Terry endeavours to go to the Vance building and shut the program down, so Bruce offers him the utility belt from his old suit for protection. Terry adds Nightwing’s domino mask for effect. Aww.
When he arrives the Vance-Suit has Bobby hooked up to some machinery, planning to claim his body as a new host via a Matrix style cable to the back of the neck!
Thus it’s some good old fashioned Batman vs Batman action, with Terry disabling the suit’s invisibility with explosives and hammering away at its damaged face with a metal pole and then freaking impaling it and turning on an electromagnet, overloading the suit and erasing the program.
A news report later confirms Bobby Vance sold the company, while Bruce gets to work on repairs, making sure to remind Terry that Batman must fight on with or without a suit.
Boy Meets World co-stars Will Friedle and Rider Strong were reunited here, with the latter playing Bobby… who isn’t much to write home about. Luckily, Friedle upheld his end of the partnership, putting in one of his best shifts in the show to date. His determination in the face of overwhelming odds was superb, and he had a fun back and forth with Kevin Conroy, also on his A-game.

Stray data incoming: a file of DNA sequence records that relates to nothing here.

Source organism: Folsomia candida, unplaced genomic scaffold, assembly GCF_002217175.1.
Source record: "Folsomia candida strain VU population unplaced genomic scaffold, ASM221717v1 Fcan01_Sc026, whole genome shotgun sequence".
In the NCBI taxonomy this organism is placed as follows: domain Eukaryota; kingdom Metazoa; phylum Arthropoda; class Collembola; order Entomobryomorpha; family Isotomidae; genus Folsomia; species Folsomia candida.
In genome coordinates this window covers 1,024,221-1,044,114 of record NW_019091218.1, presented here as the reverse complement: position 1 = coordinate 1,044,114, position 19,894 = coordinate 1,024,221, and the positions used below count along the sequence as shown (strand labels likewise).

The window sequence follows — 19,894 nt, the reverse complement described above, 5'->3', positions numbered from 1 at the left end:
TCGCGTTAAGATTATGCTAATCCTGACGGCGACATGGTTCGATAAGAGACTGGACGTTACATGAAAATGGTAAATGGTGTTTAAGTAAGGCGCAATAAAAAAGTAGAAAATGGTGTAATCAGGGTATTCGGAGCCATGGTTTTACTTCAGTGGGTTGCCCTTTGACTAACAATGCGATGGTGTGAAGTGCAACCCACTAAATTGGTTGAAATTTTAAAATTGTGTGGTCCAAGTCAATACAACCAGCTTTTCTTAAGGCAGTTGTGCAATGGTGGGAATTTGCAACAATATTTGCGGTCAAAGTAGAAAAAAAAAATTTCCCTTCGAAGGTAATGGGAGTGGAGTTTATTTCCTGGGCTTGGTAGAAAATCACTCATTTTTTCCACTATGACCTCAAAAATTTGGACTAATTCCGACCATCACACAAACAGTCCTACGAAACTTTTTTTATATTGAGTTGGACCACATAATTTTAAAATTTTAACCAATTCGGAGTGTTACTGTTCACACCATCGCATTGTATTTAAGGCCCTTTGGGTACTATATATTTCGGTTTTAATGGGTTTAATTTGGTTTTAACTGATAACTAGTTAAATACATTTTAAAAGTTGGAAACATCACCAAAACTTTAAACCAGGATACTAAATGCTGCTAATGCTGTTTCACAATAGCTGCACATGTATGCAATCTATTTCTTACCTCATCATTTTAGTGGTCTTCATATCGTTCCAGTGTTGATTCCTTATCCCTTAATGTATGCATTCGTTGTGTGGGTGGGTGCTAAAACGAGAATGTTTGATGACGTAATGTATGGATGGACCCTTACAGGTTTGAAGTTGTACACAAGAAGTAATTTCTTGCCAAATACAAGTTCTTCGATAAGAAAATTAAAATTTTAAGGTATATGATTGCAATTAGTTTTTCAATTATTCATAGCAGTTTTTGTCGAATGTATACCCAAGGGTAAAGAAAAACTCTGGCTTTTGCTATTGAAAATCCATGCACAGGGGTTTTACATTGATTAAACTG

But Stacy Keach ruled as Robert Vance, sounding every bit the disembodied creepy old tyrant he was cast to play. While just under 60 at the time of production, he successfully made himself sound much older. You get just enough of the sinister Phantasm voice to be fun, but he reeled it in a smidge.
Just as it was shocking it took so long to do Cyberpunk in ‘Splicers’, I cannot believe we are seventeen episodes deep before an AI was the villain. BTAS did it seven years earlier with HARDAC, and that series wasn’t even set in the future!
It was cute to begin the story in the BTAS era and then see ‘Neo’ Gotham spring up around the Vance tower, and I’d like to see more of this kind of passage of time stuff in future episodes. Speaking of BTAS, Terry fighting against the Batsuit was a fun parallel to Bruce doing the same in ‘Perchance to Dream’ but obviously he was in physical rather than psychological danger.
Seeing the suit put its own detached head back on and later fight Terry to the death was gnarly, and the old cartoon rules about getting away with more violence against robots clearly applied because the brutality was kind of shocking. He impaled the damn thing through the back of the neck and down through its chest, and then ran an electric current through it! Even before that, they used silhouette to portray more barbaric striking, another trick they’ve deployed in the past. Honestly, censors being such sticklers for the letter of the law and not caring at all about the power of implication is never not funny to me,